Chewing slowly will also reduce those dreadful late-night cravings that sneak up on you after work.

    4. Let go

    Cliche as it sounds, it’s very effective.

    The thing that seems like the end of the world right now?

    It’s not. Promise.

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    Stressing and worrying about the situation you’re in won’t do any good because you’re already in it, so just let it go.

    Letting go isn’t easy, so here’s a guide to help you:

    21 Things To Do When You Find It Hard To Let Go

    5. Enjoy the journey

    Focusing on the end result can quickly become exhausting. Chasing a bold, audacious goal that’s going to require a lot of time and patience? Split it into several mini-goals so you’ll have several causes for celebration.

    Stop focusing on the negative thoughts. Giving yourself consistent positive feedback will help you grow patience, stay encouraged, and find more joy in the process of achieving your goals.

    6. Look at the big picture

    The next time you find your stress level skyrocketing, take a deep breath, and ask yourself:

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    Will this matter to me…

    • Next week?
    • Next month?
    • Next year?
    • In 10 years?

    Hint: No, it won’t.

    I bet most of the stuff that stresses you wouldn’t matter the next week, maybe not even the next day.

    Stop agonizing over things you can’t control because you’re only hurting yourself.

    7. Stop demanding perfection of yourself

    You’re not perfect and that’s okay. Show me a person who claims to be perfect and I’ll show you a dirty liar.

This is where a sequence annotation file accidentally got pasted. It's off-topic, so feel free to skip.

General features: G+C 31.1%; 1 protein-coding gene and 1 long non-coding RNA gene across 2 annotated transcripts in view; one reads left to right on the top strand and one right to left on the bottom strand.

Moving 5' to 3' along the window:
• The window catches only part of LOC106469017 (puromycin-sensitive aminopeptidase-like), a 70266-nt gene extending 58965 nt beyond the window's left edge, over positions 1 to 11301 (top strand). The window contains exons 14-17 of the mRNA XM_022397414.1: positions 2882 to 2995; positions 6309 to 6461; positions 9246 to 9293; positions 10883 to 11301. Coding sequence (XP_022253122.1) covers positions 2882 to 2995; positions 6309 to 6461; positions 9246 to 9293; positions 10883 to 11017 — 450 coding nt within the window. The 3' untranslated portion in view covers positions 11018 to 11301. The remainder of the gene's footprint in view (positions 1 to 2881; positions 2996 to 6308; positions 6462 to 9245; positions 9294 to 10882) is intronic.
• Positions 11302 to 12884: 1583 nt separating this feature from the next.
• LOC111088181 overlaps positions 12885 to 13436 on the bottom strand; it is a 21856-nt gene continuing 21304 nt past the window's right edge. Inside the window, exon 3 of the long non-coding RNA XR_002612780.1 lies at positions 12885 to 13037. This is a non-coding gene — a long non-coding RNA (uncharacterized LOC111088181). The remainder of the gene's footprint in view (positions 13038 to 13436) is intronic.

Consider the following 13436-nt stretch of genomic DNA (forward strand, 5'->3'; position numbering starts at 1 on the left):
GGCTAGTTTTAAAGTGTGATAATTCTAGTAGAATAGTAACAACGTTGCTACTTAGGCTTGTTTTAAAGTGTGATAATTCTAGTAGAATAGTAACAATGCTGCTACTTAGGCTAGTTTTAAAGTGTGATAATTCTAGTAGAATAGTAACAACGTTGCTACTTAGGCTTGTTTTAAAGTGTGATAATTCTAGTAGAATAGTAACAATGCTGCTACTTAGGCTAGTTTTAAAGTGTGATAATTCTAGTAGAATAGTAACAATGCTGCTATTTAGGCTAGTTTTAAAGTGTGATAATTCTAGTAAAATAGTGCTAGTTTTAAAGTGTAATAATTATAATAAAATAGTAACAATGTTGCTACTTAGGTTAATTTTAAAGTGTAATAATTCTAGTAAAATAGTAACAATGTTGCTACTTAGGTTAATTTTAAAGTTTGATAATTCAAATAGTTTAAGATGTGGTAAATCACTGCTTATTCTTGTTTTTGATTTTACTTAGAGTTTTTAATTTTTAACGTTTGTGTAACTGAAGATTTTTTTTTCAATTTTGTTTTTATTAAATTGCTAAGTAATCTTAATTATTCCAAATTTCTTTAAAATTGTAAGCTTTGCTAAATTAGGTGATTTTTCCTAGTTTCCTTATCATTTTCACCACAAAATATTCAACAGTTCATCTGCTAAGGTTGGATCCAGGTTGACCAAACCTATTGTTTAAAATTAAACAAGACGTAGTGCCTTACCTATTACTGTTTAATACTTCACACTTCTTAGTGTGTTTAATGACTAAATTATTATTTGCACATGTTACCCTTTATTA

Demanding perfection of yourself (or anybody else) will only stress you out because it just isn’t possible.

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    8. Practice patience every day

    Below are a few easy ways you can practice patience every day, increasing your ability to remain calm and cool in times of stress:

    • The next time you go to the grocery store, get in the longest line.
    • Instead of going through the drive-thru at your bank, go inside.
    • Take a long walk through a secluded park or trail.

    Final thoughts

    Staying calm in stressful situations is possible, all you need is some daily practice.

    Taking deep breaths and eat mindfully are some simple ways to train your brain to be more patient. But changing the way you think of a situation and staying positive are most important in keeping cool whenever you feel overwhelmed and stressful.

    Featured photo credit: Brooke Cagle via unsplash.com